Perspectives from Older Adults on the Positive Effects of Mindfulness and Exercise

Any transition or change can be stressful. As we age, our minds and bodies undergo changes that require new ways of navigating certain situations. We might realize we need to change our health behaviors, such as adopting healthier eating or increasing our daily physical activity; however, competing priorities make this difficult and add stress to our lives. This is compounded by stress from day-to-day changes and unexpected life events, which can negatively affect our mental and physical health.

Mindfulness and exercise have gained attention in recent years as ways to positively improve our lives both physically and mentally. The literature has shown that exercise can prevent falls and improve mood, while mindfulness interventions can reduce stress and worry, as well as improve mental health and awareness. Both have been shown to improve cognitive functioning. While the research on such topics has experienced an upsurge in recent years, less is known on how such practices can be used to bolster the life of older adults who may face significant life changes including retirement, declining health, and subsequent relocation or admission to a nursing home.

A recent study explored the perspectives from a group of older adults on the benefits of mindfulness and exercise. Individuals were aged 65-84 years and had participated in a Mindfulness-Based Stress Reduction, Health Education and Exercise (MEDEX) study. The study randomized participants to four groups: exercise only, Mindfulness Based Stress Reduction (MBSR) therapy only, exercise and MBSR, or a health education control condition. Interventions lasted 18 months. Individuals in the exercise group received structured instruction on aerobic training, resistance and balance/mobility exercises, and strength training 2 times a week for the first 6 months and 1 time a week for the remaining 12 months. Individuals were encouraged to complete 150 minutes per week of exercise at home. The MBSR group met for eight 2.5-hour practices and one four-hour silent retreat, led by instructors experienced in MBSR. Mindfulness practices included mindful breathing, eating, and listening, as well as sitting, walking, and lying down meditations, and yoga. Participants in this group were encouraged to complete mindfulness activities at home for up to 45 minutes per day. The combination group followed both exercise and MBSR schedules.

Individuals in the exercise only group reported that exercise was beneficial to increasing their mobility and strength. They appreciated learning how to improve their form from instructors in order to do an activity correctly, and also appreciated how the exercises helped them learn more about their bodies. Similarly, individuals in the MBSR only group reported that mindfulness improved their overall mental and emotional state of mind, such as being less judgmental towards themselves and feeling more relaxed and calmer. They also reported improved sleep and decreased tension as additional benefits.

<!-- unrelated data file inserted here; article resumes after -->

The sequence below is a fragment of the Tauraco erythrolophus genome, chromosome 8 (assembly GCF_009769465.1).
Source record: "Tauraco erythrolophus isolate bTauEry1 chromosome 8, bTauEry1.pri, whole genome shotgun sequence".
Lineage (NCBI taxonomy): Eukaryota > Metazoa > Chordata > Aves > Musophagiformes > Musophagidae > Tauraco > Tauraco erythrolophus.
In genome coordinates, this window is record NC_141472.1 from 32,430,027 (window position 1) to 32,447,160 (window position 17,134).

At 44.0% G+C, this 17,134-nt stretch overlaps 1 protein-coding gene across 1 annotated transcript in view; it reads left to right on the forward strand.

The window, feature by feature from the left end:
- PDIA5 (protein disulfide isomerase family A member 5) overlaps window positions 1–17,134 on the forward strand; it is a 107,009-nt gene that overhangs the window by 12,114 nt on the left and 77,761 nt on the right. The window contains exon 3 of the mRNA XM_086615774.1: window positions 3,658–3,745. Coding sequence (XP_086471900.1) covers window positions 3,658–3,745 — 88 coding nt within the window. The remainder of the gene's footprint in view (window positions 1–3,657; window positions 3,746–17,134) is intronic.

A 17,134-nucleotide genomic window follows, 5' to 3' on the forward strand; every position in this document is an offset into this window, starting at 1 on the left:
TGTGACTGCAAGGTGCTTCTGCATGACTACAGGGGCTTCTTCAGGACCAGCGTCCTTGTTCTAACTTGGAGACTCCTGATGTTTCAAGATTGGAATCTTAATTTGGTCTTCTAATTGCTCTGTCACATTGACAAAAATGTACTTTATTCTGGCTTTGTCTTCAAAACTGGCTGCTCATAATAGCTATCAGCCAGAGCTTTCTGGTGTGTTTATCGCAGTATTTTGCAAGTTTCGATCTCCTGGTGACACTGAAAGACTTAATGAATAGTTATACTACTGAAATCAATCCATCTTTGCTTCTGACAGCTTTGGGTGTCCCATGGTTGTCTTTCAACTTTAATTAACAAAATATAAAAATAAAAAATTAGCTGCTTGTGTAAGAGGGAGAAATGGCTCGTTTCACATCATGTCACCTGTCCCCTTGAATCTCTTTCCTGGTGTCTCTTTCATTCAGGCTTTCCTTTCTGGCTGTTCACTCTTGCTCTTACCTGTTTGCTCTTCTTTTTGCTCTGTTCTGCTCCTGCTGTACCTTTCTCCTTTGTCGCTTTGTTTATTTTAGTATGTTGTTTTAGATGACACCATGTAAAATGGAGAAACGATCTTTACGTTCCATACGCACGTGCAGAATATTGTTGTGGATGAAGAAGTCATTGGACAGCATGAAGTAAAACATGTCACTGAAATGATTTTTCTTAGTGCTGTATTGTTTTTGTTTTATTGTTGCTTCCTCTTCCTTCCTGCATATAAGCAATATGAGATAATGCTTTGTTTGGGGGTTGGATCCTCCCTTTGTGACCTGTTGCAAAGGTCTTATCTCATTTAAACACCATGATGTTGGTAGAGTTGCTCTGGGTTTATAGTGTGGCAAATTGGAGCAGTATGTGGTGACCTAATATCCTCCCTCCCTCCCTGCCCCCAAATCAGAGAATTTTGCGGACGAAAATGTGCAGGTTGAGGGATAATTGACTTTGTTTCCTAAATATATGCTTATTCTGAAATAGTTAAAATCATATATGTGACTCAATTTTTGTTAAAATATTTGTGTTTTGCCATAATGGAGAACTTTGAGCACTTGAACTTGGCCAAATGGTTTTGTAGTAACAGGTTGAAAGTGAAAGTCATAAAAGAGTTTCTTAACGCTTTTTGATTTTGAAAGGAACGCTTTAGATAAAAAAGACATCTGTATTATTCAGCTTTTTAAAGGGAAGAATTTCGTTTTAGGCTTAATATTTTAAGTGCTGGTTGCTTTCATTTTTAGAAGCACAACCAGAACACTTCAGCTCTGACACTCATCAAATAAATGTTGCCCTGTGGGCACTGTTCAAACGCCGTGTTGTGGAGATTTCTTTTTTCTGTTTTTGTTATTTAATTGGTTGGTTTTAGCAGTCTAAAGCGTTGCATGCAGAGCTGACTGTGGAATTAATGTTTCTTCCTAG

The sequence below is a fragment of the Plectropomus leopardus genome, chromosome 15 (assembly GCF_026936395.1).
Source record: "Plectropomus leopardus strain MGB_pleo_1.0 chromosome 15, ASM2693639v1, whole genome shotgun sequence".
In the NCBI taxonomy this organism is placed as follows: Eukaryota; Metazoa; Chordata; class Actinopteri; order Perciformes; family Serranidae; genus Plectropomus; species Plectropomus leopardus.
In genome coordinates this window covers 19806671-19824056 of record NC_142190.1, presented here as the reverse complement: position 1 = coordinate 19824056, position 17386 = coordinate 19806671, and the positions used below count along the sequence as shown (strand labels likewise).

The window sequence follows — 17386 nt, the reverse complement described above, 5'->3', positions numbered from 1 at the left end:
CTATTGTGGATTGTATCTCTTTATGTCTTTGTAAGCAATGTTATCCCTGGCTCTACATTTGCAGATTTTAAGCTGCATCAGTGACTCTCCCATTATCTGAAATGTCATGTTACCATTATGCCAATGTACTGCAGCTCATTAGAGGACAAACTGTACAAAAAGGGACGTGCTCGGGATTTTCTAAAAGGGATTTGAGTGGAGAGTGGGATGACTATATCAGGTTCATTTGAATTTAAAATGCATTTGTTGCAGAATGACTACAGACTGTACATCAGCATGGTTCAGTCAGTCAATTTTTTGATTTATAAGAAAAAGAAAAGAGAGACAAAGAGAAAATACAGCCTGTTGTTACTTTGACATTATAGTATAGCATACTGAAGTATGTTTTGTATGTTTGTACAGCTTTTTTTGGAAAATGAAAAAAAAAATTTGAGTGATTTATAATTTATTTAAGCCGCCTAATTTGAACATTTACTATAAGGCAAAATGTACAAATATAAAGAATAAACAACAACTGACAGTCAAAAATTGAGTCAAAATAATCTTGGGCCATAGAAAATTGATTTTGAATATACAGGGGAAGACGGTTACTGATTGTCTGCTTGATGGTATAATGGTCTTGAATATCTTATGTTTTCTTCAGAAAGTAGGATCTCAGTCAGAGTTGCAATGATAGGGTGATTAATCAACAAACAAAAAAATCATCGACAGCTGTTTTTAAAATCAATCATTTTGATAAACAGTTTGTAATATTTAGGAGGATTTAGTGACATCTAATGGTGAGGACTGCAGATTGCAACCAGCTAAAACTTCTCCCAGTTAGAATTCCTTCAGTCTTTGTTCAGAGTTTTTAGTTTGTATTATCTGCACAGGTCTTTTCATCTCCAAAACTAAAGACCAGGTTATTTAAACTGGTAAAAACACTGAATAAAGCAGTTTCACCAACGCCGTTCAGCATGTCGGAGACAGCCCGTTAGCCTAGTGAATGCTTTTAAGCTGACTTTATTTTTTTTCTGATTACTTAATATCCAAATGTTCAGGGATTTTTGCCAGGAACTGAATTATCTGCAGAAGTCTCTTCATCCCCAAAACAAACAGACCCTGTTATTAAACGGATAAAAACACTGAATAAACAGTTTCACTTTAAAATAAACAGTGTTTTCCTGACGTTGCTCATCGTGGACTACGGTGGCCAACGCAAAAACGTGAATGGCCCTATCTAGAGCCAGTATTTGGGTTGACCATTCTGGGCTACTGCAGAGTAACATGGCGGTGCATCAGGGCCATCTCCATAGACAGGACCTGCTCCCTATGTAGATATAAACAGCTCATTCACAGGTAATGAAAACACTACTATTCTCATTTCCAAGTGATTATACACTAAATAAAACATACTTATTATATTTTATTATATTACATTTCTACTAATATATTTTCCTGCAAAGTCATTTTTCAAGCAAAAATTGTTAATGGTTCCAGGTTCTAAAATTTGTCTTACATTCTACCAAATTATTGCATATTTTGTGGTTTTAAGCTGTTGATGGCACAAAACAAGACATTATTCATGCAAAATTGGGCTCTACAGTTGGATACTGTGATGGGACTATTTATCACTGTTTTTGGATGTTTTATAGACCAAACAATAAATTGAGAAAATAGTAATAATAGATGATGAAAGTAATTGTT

In the combined exercise and MBSR group, individuals also reported positive changes as a result of exercise and mindfulness. They reported feeling more flexible, having better balance, and feeling more confident walking without falling. Additionally, some participants reported feeling more energetic and experiencing less back pain. Participants also shared that they felt less stress and more patience. Their confidence had improved and as a result, they felt they were able to “let the small things go.” Socially, participants reported that attending exercise classes and mindfulness groups was important to making new friends and improving their connection to others.

Interestingly, and not surprisingly, the study found that time was a huge barrier to the participants. Participants reported leading busy lives despite being retired, which made it difficult to schedule or fit in mindfulness and exercise. Competing priorities sometimes made it difficult to achieve consistency in their programs. This aligns with other research that shows that time is a longstanding obstacle to implementing new behaviors and new routines, especially those related to health. However, participants reported that having other people in their groups increased their accountability to follow through with exercises and practices. A common theme was the importance of having a facilitator help with maintaining exercise and meditation routines – in this case, the trainers and instructors.

Individuals reported that the staff influenced their level of motivation: positive reinforcement from staff motivated individuals to complete their exercises.

While the study did not focus on nursing homes, it could have implications for those settings. Transitioning to a nursing home can be a stressful experience requiring significant adjustment to a new setting, new people, new living situation, a new schedule, as well as having to deal with the new health status that placed them there. The stress from these experiences and events can negatively affect quality of life. Could implementing a mindfulness and exercise program in nursing homes help combat the stressors of the aging process and living in an unfamiliar environment? Could it improve quality of life? More research in these areas can increase awareness of the benefits of implementing such programs to provide older adults with additional skills they need to cope with change and its challenges.